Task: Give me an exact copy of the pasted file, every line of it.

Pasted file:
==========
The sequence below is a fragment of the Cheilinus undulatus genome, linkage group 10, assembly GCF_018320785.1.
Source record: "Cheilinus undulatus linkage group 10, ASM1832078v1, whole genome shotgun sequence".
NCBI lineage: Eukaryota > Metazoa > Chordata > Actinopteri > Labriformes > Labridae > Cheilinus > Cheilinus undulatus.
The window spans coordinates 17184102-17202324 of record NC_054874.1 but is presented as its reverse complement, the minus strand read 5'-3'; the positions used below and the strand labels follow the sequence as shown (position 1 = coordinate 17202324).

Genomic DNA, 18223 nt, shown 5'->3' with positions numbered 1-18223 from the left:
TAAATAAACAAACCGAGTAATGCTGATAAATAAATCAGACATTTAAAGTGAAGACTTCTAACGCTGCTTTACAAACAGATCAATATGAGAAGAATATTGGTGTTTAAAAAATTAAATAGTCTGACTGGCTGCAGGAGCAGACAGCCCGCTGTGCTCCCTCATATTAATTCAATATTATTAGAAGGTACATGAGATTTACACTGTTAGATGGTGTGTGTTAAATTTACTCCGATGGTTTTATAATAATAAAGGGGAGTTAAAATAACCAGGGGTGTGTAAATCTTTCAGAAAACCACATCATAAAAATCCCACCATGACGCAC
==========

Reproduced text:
The sequence below is a fragment of the Cheilinus undulatus genome, linkage group 10, assembly GCF_018320785.1.
Source record: "Cheilinus undulatus linkage group 10, ASM1832078v1, whole genome shotgun sequence".
NCBI lineage: Eukaryota > Metazoa > Chordata > Actinopteri > Labriformes > Labridae > Cheilinus > Cheilinus undulatus.
The window spans coordinates 17184102-17202324 of record NC_054874.1 but is presented as its reverse complement, the minus strand read 5'-3'; the positions used below and the strand labels follow the sequence as shown (position 1 = coordinate 17202324).

Genomic DNA, 18223 nt, shown 5'->3' with positions numbered 1-18223 from the left:
TAAATAAACAAACCGAGTAATGCTGATAAATAAATCAGACATTTAAAGTGAAGACTTCTAACGCTGCTTTACAAACAGATCAATATGAGAAGAATATTGGTGTTTAAAAAATTAAATAGTCTGACTGGCTGCAGGAGCAGACAGCCCGCTGTGCTCCCTCATATTAATTCAATATTATTAGAAGGTACATGAGATTTACACTGTTAGATGGTGTGTGTTAAATTTACTCCGATGGTTTTATAATAATAAAGGGGAGTTAAAATAACCAGGGGTGTGTAAATCTTTCAGAAAACCACATCATAAAAATCCCACCATGACGCAC